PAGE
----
Intel, the company that ‘forgot innovation,’ aims to regain lost ground

Once a semiconductor market leader, the company has fallen behind the competition and is now worth 12 times less than Nvidia

Intel microprocesadores
The smart building near Tel Aviv occupied by Intel, in December 2019.AMIR COHEN (REUTERS)
Álvaro Sánchez

While millions of disaffected youths took to the streets of Europe and the United States protesting the Vietnam War and capitalism, another revolution was brewing in Palo Alto. In 1968, Integrated Electronics (later Intel Corporation) was founded by Bob Noyce and Gordon Moore. They foresaw a world needing trillions of tiny transistors for electronic devices and began working on it. In Chip War, Chris Miller’s comprehensive history of the semiconductor industry, the author notes that their dream was not to overthrow the established order, but to reshape it.

The company expanded rapidly while Moore proudly touted Intel’s progress to the news media. “We are the real revolutionaries in today’s world, not those long-haired, bearded rebels from a few years back,” he told a journalist in 1973. By then, Intel had been publicly traded for two years, debuting at share price of $23.50. The company says that’s equivalent to two cents today, due to its 13 stock splits in the 50 years since.

At its peak in 2000, Intel’s share price topped $70, but the turn of the century didn’t bode well. The dot-com bubble burst and the Great Recession dealt another blow, sending shares tumbling below $13 in 2009. Once a leader in personal computers and data centers, technological advances have now left it lagging behind despite significant investments in maintaining its near-monopoly (or duopoly with AMD) from the early 2000s. Dutch company ASML is now the top global maker of lithography machines used in manufacturing cutting-edge microprocessors. Intel competes fiercely with TSMC from Taiwan, Samsung from Korea, and other mobile hardware manufacturers as personal computer sales drop and the mobile market grows. And Nvidia has grabbed a commanding lead in AI chips for the new cloud computing needs.

Investors have propelled chip companies to new heights. ASML holds the second spot in the Eurostoxx 50 index, with a market capitalization of over €350 billion ($376 billion), trailing only behind LVMH, the French luxury goods company. Nvidia has emerged as a major stock market phenomenon this year, leapfrogging Meta and Amazon into third place among the world’s most valuable companies. Its market cap stands at $2.2 trillion, trailing only Microsoft and Apple. “Semiconductors may be to the 21st century what oil was to the 20th,” wrote former Treasury Secretary Lawrence H. Summers. And he may be right.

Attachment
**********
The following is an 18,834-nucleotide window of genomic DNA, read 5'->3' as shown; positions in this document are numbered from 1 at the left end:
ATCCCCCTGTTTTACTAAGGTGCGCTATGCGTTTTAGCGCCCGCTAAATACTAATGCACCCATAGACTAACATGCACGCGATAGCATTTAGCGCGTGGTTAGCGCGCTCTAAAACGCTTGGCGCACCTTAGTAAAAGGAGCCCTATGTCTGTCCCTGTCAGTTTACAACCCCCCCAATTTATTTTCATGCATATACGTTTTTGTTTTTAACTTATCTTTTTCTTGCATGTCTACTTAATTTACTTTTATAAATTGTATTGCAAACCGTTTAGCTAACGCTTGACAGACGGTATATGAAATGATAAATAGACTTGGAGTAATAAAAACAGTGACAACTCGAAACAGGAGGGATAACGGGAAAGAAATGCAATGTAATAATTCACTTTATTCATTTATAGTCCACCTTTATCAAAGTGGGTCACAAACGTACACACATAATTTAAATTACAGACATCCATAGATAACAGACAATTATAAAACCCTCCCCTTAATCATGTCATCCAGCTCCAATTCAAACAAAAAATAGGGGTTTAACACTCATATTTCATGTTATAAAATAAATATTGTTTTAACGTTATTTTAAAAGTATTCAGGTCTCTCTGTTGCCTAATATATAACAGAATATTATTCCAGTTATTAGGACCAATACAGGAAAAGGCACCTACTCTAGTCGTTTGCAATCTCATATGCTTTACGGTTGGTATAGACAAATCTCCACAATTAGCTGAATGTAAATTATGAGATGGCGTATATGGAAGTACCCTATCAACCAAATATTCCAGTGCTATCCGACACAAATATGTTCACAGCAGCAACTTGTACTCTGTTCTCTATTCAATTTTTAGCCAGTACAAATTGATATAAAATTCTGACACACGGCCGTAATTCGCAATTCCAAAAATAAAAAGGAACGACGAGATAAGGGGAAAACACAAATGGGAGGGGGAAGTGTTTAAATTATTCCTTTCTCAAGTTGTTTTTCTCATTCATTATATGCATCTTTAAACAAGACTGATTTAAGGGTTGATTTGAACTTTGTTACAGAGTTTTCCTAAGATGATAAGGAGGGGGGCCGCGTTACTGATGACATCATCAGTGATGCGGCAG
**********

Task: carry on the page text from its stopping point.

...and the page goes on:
Amid this boom, Intel has consistently lost ground. With a market cap under $200 billion, it lags behind former rivals like AMD and stands on par with Qualcomm and Texas Instruments. Outside the U.S., Taiwanese manufacturer TSMC, valued at over $700 billion, leads the pack.

Failure to innovate

What happened? One of the chapters of Miller’s book is titled, “How Intel Forgot Innovation.” Miller highlights several missed opportunities, with the most pivotal one revolving around artificial intelligence. This has left Intel vulnerable due to the stagnation in the personal computer market. The AI chips that tech giants like Amazon, Google, Facebook and Microsoft demand are smaller, faster, and more energy-efficient. Nvidia has emerged as the market leader, ending Intel’s decades-long reign in data centers. Intel has also fallen behind TSMC and Samsung in shrinking its chips, vital for staying competitive in an industry focused on nanometer-scale products.

The latest setback for Intel occurred last week when China imposed a ban on government entities using PCs with Intel and AMD processors, as well as the Windows operating system. However, there are reasons for optimism. Intel will benefit from substantial financial aid through U.S. and E.U. government programs to reduce reliance on Asian chips. And Intel revealed plans in March to produce one-nanometer chips by the end of 2027.

Intel’s decline could present a significant opportunity for the company that earned Silicon Valley its nickname. If it can wrest part of the AI chip market from Nvidia, the potential is immense. But there is no guarantee that Intel can make this happen.

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